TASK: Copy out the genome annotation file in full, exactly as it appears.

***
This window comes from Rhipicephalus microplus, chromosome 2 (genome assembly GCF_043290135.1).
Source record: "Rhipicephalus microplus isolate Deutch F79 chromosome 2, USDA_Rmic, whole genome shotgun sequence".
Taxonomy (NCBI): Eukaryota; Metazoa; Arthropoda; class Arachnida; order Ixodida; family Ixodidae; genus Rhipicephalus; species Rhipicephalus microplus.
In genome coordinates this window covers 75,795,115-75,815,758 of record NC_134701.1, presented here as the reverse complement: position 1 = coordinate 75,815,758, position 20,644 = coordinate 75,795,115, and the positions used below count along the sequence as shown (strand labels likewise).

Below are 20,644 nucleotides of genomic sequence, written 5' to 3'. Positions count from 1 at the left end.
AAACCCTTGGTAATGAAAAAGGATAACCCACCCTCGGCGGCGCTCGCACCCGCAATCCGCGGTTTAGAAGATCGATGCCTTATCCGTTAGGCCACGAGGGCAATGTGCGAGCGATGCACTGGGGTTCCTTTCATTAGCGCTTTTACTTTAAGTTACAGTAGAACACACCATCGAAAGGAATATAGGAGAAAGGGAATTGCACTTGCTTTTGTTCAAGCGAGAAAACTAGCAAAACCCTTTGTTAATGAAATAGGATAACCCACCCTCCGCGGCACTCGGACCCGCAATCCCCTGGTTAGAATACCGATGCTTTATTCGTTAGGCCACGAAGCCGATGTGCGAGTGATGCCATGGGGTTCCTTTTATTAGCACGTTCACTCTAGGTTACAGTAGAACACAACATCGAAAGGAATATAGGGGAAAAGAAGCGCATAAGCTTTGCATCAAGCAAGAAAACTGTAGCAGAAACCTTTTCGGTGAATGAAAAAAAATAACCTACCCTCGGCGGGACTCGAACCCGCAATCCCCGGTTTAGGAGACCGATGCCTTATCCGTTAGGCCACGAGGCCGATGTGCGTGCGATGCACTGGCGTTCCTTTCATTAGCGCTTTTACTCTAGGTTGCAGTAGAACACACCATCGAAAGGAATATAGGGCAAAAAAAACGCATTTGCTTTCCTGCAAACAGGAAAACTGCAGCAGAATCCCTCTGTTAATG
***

This window comes from Rhipicephalus microplus, chromosome 2 (genome assembly GCF_043290135.1).
Source record: "Rhipicephalus microplus isolate Deutch F79 chromosome 2, USDA_Rmic, whole genome shotgun sequence".
Taxonomy (NCBI): Eukaryota; Metazoa; Arthropoda; class Arachnida; order Ixodida; family Ixodidae; genus Rhipicephalus; species Rhipicephalus microplus.
In genome coordinates this window covers 75,795,115-75,815,758 of record NC_134701.1, presented here as the reverse complement: position 1 = coordinate 75,815,758, position 20,644 = coordinate 75,795,115, and the positions used below count along the sequence as shown (strand labels likewise).

Below are 20,644 nucleotides of genomic sequence, written 5' to 3'. Positions count from 1 at the left end.
AAACCCTTGGTAATGAAAAAGGATAACCCACCCTCGGCGGCGCTCGCACCCGCAATCCGCGGTTTAGAAGATCGATGCCTTATCCGTTAGGCCACGAGGGCAATGTGCGAGCGATGCACTGGGGTTCCTTTCATTAGCGCTTTTACTTTAAGTTACAGTAGAACACACCATCGAAAGGAATATAGGAGAAAGGGAATTGCACTTGCTTTTGTTCAAGCGAGAAAACTAGCAAAACCCTTTGTTAATGAAATAGGATAACCCACCCTCCGCGGCACTCGGACCCGCAATCCCCTGGTTAGAATACCGATGCTTTATTCGTTAGGCCACGAAGCCGATGTGCGAGTGATGCCATGGGGTTCCTTTTATTAGCACGTTCACTCTAGGTTACAGTAGAACACAACATCGAAAGGAATATAGGGGAAAAGAAGCGCATAAGCTTTGCATCAAGCAAGAAAACTGTAGCAGAAACCTTTTCGGTGAATGAAAAAAAATAACCTACCCTCGGCGGGACTCGAACCCGCAATCCCCGGTTTAGGAGACCGATGCCTTATCCGTTAGGCCACGAGGCCGATGTGCGTGCGATGCACTGGCGTTCCTTTCATTAGCGCTTTTACTCTAGGTTGCAGTAGAACACACCATCGAAAGGAATATAGGGCAAAAAAAACGCATTTGCTTTCCTGCAAACAGGAAAACTGCAGCAGAATCCCTCTGTTAATG